In Theaters: Transformers: Revenge of the Fallen
I saw Transformers: Revenge of the Fallen minutes after emerging from an advance screening of Brüno -- the latter of which is under strict review embargo -- and while the two releases couldn't be more different, the double feature offered a vivid cross-section of the current state of American mass-marketed pop culture. What's clear is this: If you expect to make a dent in the summer blockbuster landscape, too much is never enough.
In the case of Fallen, that meant clearing a sensory-overload bar set abnormally high by its 2007 predecessor -- a cortex-rattling hunk of Hollywood entertainment marrying the latest advancements in CGI character design, terrible dialogue, and gearheads with smokin' racks. For director Michael Bay -- whose very soul it seems has morphed throughout the years into that of a mindless popcorn movie -- that simply meant piling on more of everything. Prepare to emerge from Fallen's two-and-a-half hours on your knees, one eye twitching involuntarily as you attempt to drown out the relentless onslaught of clanking robot aliens and meaningless combat-dialogue drivel still echoing off your skull.
The story begins somewhat incomprehensibly, then proceeds to grow increasingly convoluted from there. Way back when, cavepeople did something to piss off The Fallen, the Supreme Exalted Ruler of the Bad Guys, who does indeed look like the love child of John Kerry and a George Foreman Grill. That starts a thousands-year grudge match between Fallen and the peace-loving peoples of U.S. Earth.
Our hero Sam Witwicky (Shia LaBeouf, turning his commitment dial to 11 despite lugging a crushed hand around for half the movie), meanwhile, prepares to attend a prestigious Bush League University, where the female student body is populated entirely by nubile academics pursuing advanced degrees in Starleting with minors in Modeling and Applied Waitressing. Sam's girlfriend Mikaela Banes, played by celebrated improvisational actress Megan Fox, prods him to say the dreaded L-word -- that would be "love," not "Line!" Equally sad to see him leave the nest are his parents (Kevin Dunn and Julie White), who engage in a lively vaudeville bickering routine that I can only imagine grew out of Bay shouting, "Hey, Jule -- could you go broader with it?" into a megaphone a dozen or so successive times.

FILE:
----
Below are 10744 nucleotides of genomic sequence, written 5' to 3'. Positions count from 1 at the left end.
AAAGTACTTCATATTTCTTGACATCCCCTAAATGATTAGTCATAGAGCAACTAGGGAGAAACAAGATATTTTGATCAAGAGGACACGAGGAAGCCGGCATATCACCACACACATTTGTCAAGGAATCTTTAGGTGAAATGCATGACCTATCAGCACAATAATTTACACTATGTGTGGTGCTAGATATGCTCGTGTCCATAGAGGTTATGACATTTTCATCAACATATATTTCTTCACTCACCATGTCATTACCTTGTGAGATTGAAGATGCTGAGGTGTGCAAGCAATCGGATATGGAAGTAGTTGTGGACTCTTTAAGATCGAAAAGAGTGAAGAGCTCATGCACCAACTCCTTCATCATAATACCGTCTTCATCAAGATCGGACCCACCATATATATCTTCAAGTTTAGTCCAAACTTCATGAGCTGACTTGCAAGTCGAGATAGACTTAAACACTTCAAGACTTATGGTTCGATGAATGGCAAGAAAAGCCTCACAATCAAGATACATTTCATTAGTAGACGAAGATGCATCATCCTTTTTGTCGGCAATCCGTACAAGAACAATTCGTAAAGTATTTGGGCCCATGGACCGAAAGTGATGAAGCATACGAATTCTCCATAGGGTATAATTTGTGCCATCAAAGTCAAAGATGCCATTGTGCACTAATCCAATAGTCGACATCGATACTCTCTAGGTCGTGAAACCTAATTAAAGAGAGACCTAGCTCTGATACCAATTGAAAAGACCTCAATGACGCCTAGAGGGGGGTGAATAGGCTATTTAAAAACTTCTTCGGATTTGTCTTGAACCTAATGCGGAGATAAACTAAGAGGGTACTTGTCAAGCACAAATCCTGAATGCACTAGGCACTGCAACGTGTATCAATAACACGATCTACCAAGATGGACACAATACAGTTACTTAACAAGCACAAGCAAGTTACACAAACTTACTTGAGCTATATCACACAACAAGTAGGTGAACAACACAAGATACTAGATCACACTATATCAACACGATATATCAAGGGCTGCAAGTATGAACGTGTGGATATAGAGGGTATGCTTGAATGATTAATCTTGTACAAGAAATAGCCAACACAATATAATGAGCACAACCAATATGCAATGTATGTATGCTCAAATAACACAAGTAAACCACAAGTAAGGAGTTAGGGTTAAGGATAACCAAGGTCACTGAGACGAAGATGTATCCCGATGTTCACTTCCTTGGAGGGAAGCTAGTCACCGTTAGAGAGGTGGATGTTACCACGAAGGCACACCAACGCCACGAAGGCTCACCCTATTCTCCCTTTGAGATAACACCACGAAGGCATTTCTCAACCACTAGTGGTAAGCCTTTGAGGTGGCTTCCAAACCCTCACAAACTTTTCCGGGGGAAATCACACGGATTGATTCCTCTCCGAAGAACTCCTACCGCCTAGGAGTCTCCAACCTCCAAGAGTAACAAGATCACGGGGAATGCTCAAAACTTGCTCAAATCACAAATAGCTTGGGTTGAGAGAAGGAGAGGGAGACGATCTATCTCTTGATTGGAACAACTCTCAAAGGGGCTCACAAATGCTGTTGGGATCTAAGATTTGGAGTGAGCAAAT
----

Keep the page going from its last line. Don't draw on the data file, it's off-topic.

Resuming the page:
Sam soon meets paranoid college roommate/comic relief Leo, played by Ramón Rodríguez, whose genuine glee at being thrown into this megabudget chaos actually manages to leave a lasting impression through all the morphing metal. The guy's pretty funny -- especially in the scene where he accidentally tases himself in a Smithsonian bathroom with his pants around his ankles. (Um -- yeah. That happens.)
At some point you meet Mudflap and Skids, who are indeed as jive-talkin' and gold-toothed as Kyle said they were -- as well as several other brown-skinned characters with various physical and developmental impediments -- and you just grip your armrest and cringe, cringe, cringe, hoping the crowd doesn't erupt into a full-on race riot. (Ours didn't, but it was the premiere, and you know how they stack those things.) Then you see John Turturro from behind in nothing but a jockstrap, and things quickly start going downhill -- both plot-wise, and for humanity in general. Things end in Egypt, with Sam nearly losing his life performing CPR on Optimus Prime, who saves the day.
And yet, and yet -- why is it harder for me to dismiss the sequel than it was the first Transformers? First off, there's no denying the effects: That someone actually conceived of these hulking, twisting, Rubik's contraptions, choreographed the battles to the inch, and executed them as flawlessly as they did -- well, it's pretty amazing. Then there's the script, stitched together by the screenwriting dream team of Kurtzman and Orci. Yes, it's a sprawling, incoherent mess -- but it's not completely without merit. These are the same guys who wrote the beloved Star Trek, let's not forget, and they manage to weave some inspired business into several of Fallen's "smaller" -- if you could use that word -- moments and set pieces: LaBeouf having his mouth probed by a Decepticon doctor, Fox having her leg humped by a horny toy truck, even the minor, weird touch of Leo's dorm room kitten-calendar-printing business. The movie actually earns some genuine laughs when it isn't pounding you in the head mercilessly with a Hasbro wiffle ball bat. Thirty minutes shaved off the final cut and it could have been the perfect summer tune-out flick -- as filtered, of course, through Bay's shamelessly adolescent mind. Rating: 6.5.